We hired a motorized tricycle out to the church, which was located about ten kilometres out of town. The road took us through pretty, green scenery with steep hills rising up behind the road. After several kilometres we stopped at a small cascade which had been promoted in the tourist literature. It was certainly not a breathtaking sight, but the water was clean and cool and it was very peaceful, surrounded only by shrubs and grasses. After a quick dip in one of the larger pools, we climbed back into the carriage of the tricycle and continued on towards Bato. As we neared our destination, we crossed the Bato, a swift-flowing river which was coming down from the hills, and I was reminded that the scenery of the interior was supposed to be wild and rugged, with many beautiful falls. Unfortunately, I realized that such adventuring was beyond the scope of our flying visit to the island.
Soon thereafter we came to the church. Made of coral rock, it has a solid, weighty look, almost as it it were hewn right out of a mountain. The heavy blocks of stone, beautifully fitted together, had doubtless helped it to weather almost two centuries of island’s turbulent weather. Began towards the end of the eighteenth century as the replacement of an earlier wooden church, it had not been completed since 1830. This suggested that it was difficult to marshall much in the way of manpower and resources during the early history of the island. Nonetheless, the Spanish had persisted and it had stood intact in that spot ever since.
The appearance of the church was in some senses rather plain. There was nothing in the way of sculpture or reliefs to speak of on the exterior, but there were some domes and cupolas, a large one on top, mounted by a cross, and smaller ones on the corners of the facade. There was also an empty niche and some small windows along the side. The focal point of the front was a bell which hung above the main door, which was locked when we visited. (Apparently access to the belltower was gained by an internal staircase). There were also two simple colonettes on either side of the door and a further one at each end of the facade. These were not free-standing columns but rather ornamental ones which were worked into the design. At various points, vegetation sprouted out of the grey stonework, giving it a look of considerable age, or even something like a ruin from Angkor, overgrown with jungle foliage. This perception was reinforced by the lush, jungle-like growth which was covering the hill behind the church. Overall the structure had a certain grandeur in spite of its plain design.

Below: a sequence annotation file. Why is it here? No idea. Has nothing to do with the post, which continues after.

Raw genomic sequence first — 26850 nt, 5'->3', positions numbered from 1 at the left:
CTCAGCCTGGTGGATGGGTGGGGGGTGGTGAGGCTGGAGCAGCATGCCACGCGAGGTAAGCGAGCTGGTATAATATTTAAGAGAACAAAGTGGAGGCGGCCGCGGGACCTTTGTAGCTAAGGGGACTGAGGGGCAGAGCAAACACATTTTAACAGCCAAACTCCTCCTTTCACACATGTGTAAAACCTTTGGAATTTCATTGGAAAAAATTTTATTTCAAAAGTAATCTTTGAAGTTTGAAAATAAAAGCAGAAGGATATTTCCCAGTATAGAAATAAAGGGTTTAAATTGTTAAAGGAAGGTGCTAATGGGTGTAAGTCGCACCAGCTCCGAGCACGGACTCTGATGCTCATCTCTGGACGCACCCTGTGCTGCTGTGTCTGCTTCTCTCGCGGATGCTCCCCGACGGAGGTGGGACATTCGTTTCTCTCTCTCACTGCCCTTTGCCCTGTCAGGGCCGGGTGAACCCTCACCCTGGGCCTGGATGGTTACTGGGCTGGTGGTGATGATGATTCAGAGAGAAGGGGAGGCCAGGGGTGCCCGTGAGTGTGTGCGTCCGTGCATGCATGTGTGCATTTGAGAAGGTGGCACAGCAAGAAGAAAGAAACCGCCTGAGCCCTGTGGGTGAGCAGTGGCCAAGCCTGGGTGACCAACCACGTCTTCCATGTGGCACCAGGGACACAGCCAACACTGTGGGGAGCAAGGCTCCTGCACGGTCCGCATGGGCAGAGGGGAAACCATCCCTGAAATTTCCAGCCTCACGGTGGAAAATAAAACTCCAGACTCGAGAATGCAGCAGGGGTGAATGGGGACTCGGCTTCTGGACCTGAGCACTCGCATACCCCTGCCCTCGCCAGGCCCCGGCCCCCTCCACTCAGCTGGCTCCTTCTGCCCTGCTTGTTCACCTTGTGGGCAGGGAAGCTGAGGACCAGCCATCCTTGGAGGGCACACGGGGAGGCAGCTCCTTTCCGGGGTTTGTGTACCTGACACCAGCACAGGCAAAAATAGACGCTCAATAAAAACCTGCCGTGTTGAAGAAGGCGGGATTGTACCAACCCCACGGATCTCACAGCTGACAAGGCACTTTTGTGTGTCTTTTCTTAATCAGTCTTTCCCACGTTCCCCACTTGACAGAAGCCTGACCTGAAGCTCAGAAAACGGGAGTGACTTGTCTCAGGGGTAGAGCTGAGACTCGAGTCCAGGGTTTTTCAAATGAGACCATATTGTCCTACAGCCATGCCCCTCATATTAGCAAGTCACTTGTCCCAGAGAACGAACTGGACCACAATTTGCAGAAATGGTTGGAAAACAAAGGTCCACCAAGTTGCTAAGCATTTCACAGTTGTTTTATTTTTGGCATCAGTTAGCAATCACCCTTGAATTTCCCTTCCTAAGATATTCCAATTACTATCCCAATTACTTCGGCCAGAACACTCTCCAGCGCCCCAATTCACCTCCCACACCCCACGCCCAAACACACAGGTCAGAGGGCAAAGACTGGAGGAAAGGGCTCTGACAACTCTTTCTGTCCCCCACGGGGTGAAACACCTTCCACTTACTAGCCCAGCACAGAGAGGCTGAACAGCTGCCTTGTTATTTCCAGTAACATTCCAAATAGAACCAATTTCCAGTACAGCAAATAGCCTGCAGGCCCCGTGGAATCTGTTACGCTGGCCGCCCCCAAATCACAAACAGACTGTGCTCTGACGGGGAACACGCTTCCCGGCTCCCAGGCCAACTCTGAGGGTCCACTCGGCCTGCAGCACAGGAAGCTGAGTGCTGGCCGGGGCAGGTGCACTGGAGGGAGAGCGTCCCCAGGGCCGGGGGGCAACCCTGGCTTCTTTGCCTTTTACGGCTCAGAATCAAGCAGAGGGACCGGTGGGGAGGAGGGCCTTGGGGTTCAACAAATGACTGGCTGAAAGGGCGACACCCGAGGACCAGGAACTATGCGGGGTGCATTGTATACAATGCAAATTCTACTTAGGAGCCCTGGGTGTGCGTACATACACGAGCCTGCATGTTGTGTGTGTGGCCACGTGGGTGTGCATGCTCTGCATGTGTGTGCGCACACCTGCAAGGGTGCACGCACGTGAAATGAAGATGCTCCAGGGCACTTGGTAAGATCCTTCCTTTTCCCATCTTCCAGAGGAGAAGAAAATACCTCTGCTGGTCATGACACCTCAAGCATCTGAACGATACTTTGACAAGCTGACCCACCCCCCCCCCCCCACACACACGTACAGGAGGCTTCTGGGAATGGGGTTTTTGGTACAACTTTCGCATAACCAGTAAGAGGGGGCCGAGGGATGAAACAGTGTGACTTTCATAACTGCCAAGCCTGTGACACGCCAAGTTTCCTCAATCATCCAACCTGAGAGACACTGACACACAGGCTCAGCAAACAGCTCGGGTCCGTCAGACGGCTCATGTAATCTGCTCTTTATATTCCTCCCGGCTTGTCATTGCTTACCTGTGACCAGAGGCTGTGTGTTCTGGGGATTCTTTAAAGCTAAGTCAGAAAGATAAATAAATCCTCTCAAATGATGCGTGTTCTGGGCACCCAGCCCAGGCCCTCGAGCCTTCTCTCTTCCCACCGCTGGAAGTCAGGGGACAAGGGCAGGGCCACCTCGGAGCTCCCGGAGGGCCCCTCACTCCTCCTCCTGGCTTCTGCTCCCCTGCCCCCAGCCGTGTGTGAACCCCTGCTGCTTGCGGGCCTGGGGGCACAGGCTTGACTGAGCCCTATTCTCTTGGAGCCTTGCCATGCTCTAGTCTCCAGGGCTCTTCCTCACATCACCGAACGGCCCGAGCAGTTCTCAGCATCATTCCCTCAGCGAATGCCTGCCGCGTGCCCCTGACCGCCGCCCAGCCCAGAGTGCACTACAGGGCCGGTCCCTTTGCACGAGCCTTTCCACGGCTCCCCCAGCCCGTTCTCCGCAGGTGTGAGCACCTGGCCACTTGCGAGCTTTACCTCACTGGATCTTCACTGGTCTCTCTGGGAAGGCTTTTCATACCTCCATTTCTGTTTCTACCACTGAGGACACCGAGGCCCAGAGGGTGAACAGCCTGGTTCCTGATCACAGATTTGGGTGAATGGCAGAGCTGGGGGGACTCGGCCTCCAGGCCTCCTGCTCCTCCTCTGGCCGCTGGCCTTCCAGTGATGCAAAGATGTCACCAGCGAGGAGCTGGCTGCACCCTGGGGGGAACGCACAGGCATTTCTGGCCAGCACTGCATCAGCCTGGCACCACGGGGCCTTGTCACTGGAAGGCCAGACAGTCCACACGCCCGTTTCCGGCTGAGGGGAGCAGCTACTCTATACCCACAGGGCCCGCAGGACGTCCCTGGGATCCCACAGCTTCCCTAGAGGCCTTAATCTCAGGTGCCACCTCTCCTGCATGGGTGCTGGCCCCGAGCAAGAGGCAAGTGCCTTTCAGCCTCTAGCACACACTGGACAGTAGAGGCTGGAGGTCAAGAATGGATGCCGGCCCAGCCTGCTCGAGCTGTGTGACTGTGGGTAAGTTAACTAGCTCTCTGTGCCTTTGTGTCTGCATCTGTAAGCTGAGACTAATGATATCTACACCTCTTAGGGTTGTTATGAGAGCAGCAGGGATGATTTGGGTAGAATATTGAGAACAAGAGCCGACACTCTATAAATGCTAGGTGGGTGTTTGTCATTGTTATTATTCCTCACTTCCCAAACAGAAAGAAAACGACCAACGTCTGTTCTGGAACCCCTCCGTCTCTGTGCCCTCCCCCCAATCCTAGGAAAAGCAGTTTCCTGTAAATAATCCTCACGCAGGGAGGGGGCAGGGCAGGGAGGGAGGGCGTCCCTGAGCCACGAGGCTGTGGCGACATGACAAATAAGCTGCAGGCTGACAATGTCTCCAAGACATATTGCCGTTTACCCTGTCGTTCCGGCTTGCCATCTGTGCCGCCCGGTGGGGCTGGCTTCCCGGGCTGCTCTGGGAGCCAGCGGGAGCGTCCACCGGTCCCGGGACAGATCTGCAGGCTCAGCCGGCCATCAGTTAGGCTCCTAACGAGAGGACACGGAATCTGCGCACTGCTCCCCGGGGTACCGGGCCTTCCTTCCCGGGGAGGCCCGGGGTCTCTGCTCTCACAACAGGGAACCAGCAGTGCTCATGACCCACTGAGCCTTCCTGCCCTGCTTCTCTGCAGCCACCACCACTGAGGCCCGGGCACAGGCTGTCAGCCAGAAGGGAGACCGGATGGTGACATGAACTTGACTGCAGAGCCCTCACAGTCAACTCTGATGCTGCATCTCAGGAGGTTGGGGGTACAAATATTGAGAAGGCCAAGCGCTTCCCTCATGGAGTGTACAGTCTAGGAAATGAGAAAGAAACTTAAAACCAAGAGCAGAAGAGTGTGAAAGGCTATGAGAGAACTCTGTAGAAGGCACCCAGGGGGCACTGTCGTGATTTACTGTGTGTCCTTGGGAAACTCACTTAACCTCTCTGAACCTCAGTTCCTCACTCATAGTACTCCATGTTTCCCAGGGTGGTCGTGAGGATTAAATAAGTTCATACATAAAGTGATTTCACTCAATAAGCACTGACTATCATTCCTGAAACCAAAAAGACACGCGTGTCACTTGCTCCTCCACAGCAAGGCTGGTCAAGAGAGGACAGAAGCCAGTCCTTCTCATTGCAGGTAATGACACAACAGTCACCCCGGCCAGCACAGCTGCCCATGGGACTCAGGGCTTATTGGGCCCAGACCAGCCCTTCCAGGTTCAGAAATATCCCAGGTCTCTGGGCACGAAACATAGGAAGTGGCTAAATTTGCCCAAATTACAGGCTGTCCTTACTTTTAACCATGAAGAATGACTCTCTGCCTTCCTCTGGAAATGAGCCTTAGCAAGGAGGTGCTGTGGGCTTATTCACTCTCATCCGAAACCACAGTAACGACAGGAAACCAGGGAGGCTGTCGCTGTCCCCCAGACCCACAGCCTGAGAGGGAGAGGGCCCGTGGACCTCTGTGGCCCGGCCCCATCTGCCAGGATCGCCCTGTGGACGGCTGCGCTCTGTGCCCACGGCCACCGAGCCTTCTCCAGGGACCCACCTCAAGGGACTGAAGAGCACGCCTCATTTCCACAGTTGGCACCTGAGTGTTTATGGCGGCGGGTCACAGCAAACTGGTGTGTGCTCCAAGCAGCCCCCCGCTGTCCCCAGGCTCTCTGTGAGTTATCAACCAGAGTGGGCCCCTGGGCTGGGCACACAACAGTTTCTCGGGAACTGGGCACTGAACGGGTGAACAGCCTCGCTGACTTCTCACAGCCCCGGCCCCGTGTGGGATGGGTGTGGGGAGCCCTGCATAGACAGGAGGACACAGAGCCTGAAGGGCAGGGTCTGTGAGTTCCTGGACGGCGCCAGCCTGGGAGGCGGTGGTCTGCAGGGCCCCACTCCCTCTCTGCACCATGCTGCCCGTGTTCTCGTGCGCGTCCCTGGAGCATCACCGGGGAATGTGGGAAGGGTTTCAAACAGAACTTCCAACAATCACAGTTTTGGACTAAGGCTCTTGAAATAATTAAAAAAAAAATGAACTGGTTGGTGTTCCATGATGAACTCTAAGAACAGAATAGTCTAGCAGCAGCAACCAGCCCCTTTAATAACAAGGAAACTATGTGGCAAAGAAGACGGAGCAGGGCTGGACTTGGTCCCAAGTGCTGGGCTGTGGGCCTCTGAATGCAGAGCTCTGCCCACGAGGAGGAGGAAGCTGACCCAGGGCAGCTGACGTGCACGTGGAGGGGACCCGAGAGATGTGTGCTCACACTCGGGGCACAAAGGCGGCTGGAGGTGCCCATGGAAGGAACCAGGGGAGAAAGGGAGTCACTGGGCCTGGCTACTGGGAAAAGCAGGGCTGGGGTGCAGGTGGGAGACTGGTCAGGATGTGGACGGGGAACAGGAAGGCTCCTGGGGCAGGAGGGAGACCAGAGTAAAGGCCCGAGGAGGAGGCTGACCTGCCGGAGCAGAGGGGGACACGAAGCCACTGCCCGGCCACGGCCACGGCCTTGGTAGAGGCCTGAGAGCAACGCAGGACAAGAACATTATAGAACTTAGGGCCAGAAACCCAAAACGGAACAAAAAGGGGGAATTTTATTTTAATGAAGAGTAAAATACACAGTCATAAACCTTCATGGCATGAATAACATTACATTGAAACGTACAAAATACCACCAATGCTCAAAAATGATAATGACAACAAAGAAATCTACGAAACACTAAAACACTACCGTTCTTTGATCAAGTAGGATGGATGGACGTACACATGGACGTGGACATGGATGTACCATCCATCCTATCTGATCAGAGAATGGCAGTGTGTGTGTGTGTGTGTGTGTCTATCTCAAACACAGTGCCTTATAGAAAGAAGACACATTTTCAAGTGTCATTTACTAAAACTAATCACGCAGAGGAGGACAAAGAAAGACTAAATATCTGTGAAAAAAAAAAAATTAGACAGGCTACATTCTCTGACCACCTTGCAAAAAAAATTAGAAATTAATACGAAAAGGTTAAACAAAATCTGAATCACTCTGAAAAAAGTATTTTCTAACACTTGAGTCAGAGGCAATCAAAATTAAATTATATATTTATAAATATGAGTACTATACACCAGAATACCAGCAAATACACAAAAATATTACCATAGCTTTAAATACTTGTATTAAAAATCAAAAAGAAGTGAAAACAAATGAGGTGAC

Heading down the side, we found that there was a side door, which was open. Stepping inside, we gained a look at the interior. It was again a fairly simple affair, but it was did have a certain rustic appeal. There were rows and rows of wooden pews and a modern altar at the front. Though none of this was as original as the stone interior, it still had its charm. The front wall was decorated with simple but stately columns and a couple of chandeliers hung down from the ceiling. The altar was certainly not original but the later additions were not too ostentatious and did not greatly compromise the historical character of the church. Overall, we thought it was quite well-suited to a church of its historical stature. We agreed that it was easily the most impressive monument we had seen on our first day in Catanduanes.